That works as well, but using ‘ends with’ (if necessary combined with ‘starts with’) should do the trick without having to resort to synonyms.

Johan W. Elzenga,

http://www.johanfoto.com

28 Messages

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440 Points

The old convert-the-phrase-into-a-single-word workaround!

There's a book called "The Inmates are Running the Asylum" that explains why software engineers do this and why they should stop :-)

Champion

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5.4K Messages

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95.8K Points

Champion

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5.4K Messages

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95.8K Points

"From a UX point of view it is not immediately obvious how the first three contains variations are different. You would have to look up help or experiment to figure out what you thought it meant to confirm that it did what you were thinking."

I agree that the naming and semantics are a complete mess.

28 Messages

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440 Points

Thanks for merging, John. It is incredible (and mind boggling) that this has been going on for 9 years. Here's my conclusion having read this thread....

I would concur with William and Patrick (from 5 years ago) that from a software point of view this isn't a rocket science change. 

But also from a user experience point of view somebody at Adobe has to own this problem. Photographers expect to be able to have a tool that can search their own professional library intelligently. Sure you can make machine learning models that can visually find a toaster, but that isn't what photographers need - they label based on the type of work that specialise in. It needs to be efficient and easily used. Not all photographers no regex syntax :-)

Maybe the issue is "Classic" and that internally they've moved on to the next mobile thing.

I've landed here because I was trying to solve a problem where you have 100 faces in 1500+ images that you have sort. The Face detection is a good starting point, but the failure in keywords just makes this clumsy.

Great I can recognise faces but I can't robustly search for them and file them efficiently.

UX design is caring about the little things and understanding the business context of the user base. Adobe needs to remember that people who use their products are typically running a business (or are part of a business). They invest in tools like Lightroom and Photoshop (and Muse :-p) to keep their business running. Not considering the little things and the workflows that business face every day wastes time (and money).

Somebody at Adobe could use XD to start mocking up a better interface and talk to the software team about the technical hurdles to implement it. You could start with two interns....

I too came across from Aperture and have looked at Final Cut Pro / Motion and Premiere / After Effects. So I have both an Apple and Adobe perspective.  I'm also a software developer and UX designer. There are times when I look at Adobe products and just get the sense that somebody who knows UNIX has influenced a particular user interface feature. There's definitely power to do things but nobody hasn't put in the effort to remove the technical clutter and make the product enjoyable to use.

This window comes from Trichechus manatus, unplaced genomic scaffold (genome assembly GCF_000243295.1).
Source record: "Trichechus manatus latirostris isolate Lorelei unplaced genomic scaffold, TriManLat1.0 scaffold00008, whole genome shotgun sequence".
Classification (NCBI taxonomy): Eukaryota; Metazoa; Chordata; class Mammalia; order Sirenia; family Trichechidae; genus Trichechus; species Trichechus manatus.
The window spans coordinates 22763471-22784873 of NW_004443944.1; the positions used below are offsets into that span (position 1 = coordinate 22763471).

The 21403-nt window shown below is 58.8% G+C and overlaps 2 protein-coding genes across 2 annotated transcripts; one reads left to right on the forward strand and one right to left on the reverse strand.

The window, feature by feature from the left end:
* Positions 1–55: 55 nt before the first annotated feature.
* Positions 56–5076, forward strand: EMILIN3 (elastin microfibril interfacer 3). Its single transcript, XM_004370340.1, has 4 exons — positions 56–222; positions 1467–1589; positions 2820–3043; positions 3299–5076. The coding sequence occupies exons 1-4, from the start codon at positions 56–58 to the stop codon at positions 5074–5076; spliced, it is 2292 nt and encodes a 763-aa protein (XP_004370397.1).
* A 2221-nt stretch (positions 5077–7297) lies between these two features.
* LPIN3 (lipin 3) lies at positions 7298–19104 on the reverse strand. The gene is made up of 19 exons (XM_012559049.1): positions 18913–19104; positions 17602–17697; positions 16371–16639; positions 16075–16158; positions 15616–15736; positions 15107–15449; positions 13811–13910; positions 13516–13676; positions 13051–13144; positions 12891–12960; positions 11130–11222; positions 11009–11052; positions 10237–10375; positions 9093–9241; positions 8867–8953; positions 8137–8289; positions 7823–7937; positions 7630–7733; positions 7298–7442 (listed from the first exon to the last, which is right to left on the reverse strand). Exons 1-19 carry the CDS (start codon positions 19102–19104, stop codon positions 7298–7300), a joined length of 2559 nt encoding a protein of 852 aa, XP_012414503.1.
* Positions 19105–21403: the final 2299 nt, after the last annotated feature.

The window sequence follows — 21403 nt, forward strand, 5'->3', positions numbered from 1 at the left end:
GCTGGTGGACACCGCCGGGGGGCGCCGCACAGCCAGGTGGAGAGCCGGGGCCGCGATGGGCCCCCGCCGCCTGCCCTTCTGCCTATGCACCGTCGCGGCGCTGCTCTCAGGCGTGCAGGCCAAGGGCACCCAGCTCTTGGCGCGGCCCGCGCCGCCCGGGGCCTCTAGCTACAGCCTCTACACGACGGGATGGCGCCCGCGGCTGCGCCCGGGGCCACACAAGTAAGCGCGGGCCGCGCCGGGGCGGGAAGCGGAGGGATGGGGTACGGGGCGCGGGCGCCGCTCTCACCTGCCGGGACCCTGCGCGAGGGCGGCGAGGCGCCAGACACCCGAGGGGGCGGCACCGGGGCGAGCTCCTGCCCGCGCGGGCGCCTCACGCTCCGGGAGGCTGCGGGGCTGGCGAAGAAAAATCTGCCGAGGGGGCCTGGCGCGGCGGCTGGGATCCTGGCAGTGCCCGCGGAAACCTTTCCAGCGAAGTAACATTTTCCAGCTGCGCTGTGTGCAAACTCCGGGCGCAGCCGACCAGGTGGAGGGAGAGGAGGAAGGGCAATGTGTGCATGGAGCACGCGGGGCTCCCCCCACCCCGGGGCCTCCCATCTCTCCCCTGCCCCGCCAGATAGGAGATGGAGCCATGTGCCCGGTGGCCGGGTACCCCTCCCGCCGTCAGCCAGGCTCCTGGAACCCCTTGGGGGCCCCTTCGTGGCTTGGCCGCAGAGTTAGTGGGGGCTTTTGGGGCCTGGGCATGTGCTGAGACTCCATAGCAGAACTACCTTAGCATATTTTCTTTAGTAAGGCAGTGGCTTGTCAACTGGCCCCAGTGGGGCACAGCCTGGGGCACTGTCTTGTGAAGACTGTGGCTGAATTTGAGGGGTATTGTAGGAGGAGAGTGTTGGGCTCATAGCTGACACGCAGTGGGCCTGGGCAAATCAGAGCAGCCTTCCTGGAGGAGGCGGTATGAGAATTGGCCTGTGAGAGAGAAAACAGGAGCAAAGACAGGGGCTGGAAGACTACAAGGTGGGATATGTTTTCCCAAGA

Count how many times you have to reach out for a help guide to figure out a feature. The contains, contains all, contains word pop up labelling is indicative of the underlying issue.

It's not about making everything simple, it's more about designing the experience to be intuitive and providing the professional power when it is needed. Design it for the intended audience.

Fixing keywords shouldn't be difficult. String search technology is well established in 2020 especially if we are dealing with an sqlite back end.

I nominate that the monetary component of my annual subscription that was paying for Muse development should be funnelled into fixing keywords / search in Lightroom Classic. 

28 Messages

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440 Points

Thanks for this. I entirely forgot that Starts With and Ends With for most fields were silently fixed a year or two ago:

Would not have guessed that side effect. I'll give it a go.

8 Messages

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190 Points

Thanks for this. You beautifully worded what I mostly feel as "I can't )(*&*(@#&$! believe that in 2020 I still can't (*(*#@$!@ search in a decent )*&*(&#$! way".

28 Messages

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440 Points

15 days ago

Face Detection speeds up the process of organising photos of multiple people.

The most intuitive label for face detection is using the person's name.

However, Smart Collections Any Searchable Text options fails to perfectly match the name because there are no options that understand word order. Names where first names and surnames have similar root words are easily confused.

The end result is you have to start making exception condition rules which also means being on top of every name in the list. Then you have to go through every collection to make sure there are no mistakes - of which there were.

Just tried this on 100 people and the face detection speeds things up, but every gain in time was lost to trying to fix the broken text search.

PS. Don't merge this. It has to been seen by those who own the (newer) Face Detection feature.

Note: This comment was created from a merged conversation originally titled Lightroom Classic: Face Detection efficiency gains diminished by poor text matching options

Champion

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5.4K Messages

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95.8K Points

The lack of exact match for keywords is frustrating. But a much better workaround surfaced recently using Starts With and Ends With:

This matches the keyword "John Smith" but not "Smith John" and not "John Smithson". It's not absolutely perfect -- it would accidentally match "John Smith John Smith", but I think in practice there wouldn't be any such examples.

(Up until a couple years ago, Starts With was broken and couldn't be used in this way.)